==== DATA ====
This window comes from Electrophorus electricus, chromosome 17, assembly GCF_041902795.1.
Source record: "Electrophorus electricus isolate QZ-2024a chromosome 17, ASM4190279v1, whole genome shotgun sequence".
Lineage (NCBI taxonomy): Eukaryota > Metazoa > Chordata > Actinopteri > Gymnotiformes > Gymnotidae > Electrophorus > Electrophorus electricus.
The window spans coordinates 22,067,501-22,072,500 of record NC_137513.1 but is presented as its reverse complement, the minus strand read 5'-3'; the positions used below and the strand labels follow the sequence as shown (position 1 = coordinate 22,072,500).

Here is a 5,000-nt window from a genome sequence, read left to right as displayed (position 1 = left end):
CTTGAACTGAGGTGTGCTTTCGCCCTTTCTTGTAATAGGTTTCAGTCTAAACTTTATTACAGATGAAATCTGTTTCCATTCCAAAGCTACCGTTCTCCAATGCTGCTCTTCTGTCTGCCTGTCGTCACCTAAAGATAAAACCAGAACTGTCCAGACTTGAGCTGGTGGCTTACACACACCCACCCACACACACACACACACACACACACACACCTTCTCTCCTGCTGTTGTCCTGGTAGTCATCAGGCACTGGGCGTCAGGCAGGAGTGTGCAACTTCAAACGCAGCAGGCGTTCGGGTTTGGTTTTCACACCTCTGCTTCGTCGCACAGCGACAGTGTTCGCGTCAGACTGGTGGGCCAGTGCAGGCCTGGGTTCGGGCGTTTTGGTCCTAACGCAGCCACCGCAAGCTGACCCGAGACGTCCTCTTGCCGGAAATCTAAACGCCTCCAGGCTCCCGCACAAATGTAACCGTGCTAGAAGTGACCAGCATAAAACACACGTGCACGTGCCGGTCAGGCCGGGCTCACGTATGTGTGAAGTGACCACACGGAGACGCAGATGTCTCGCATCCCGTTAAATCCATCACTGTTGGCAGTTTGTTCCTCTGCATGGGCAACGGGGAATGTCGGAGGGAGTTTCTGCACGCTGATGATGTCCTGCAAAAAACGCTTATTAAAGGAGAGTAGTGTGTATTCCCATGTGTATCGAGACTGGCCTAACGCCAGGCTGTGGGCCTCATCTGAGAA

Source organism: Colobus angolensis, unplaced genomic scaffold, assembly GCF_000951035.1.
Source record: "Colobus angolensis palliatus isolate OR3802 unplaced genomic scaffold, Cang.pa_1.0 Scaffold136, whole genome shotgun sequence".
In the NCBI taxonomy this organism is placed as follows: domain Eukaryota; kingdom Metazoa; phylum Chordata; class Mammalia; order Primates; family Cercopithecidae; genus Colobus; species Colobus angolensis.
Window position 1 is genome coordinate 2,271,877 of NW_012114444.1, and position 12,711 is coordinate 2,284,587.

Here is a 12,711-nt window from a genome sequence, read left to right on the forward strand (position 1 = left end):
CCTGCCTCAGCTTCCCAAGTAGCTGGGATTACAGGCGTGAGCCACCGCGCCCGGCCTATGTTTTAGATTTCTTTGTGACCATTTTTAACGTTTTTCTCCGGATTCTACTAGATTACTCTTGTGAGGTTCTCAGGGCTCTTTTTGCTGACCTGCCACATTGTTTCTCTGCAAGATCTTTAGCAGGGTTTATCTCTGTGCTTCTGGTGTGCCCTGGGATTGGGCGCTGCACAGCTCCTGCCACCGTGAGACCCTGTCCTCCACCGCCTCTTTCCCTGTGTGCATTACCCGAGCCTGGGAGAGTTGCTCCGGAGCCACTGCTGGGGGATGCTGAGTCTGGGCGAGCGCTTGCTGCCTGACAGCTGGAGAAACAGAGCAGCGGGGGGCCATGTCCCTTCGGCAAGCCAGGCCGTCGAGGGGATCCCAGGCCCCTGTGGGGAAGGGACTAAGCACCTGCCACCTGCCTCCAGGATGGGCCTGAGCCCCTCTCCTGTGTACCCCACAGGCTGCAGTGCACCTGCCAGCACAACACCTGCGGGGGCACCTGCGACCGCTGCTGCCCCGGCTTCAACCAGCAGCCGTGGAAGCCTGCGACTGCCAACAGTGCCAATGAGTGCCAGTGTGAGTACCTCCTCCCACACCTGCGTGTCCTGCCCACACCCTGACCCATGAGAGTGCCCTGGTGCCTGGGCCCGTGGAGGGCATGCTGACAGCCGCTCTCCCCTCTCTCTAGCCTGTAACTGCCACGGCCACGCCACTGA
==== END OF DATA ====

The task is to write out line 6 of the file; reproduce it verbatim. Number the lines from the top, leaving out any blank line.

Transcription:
CTTGAACTGAGGTGTGCTTTCGCCCTTTCTTGTAATAGGTTTCAGTCTAAACTTTATTACAGATGAAATCTGTTTCCATTCCAAAGCTACCGTTCTCCAATGCTGCTCTTCTGTCTGCCTGTCGTCACCTAAAGATAAAACCAGAACTGTCCAGACTTGAGCTGGTGGCTTACACACACCCACCCACACACACACACACACACACACACACACCTTCTCTCCTGCTGTTGTCCTGGTAGTCATCAGGCACTGGGCGTCAGGCAGGAGTGTGCAACTTCAAACGCAGCAGGCGTTCGGGTTTGGTTTTCACACCTCTGCTTCGTCGCACAGCGACAGTGTTCGCGTCAGACTGGTGGGCCAGTGCAGGCCTGGGTTCGGGCGTTTTGGTCCTAACGCAGCCACCGCAAGCTGACCCGAGACGTCCTCTTGCCGGAAATCTAAACGCCTCCAGGCTCCCGCACAAATGTAACCGTGCTAGAAGTGACCAGCATAAAACACACGTGCACGTGCCGGTCAGGCCGGGCTCACGTATGTGTGAAGTGACCACACGGAGACGCAGATGTCTCGCATCCCGTTAAATCCATCACTGTTGGCAGTTTGTTCCTCTGCATGGGCAACGGGGAATGTCGGAGGGAGTTTCTGCACGCTGATGATGTCCTGCAAAAAACGCTTATTAAAGGAGAGTAGTGTGTATTCCCATGTGTATCGAGACTGGCCTAACGCCAGGCTGTGGGCCTCATCTGAGAA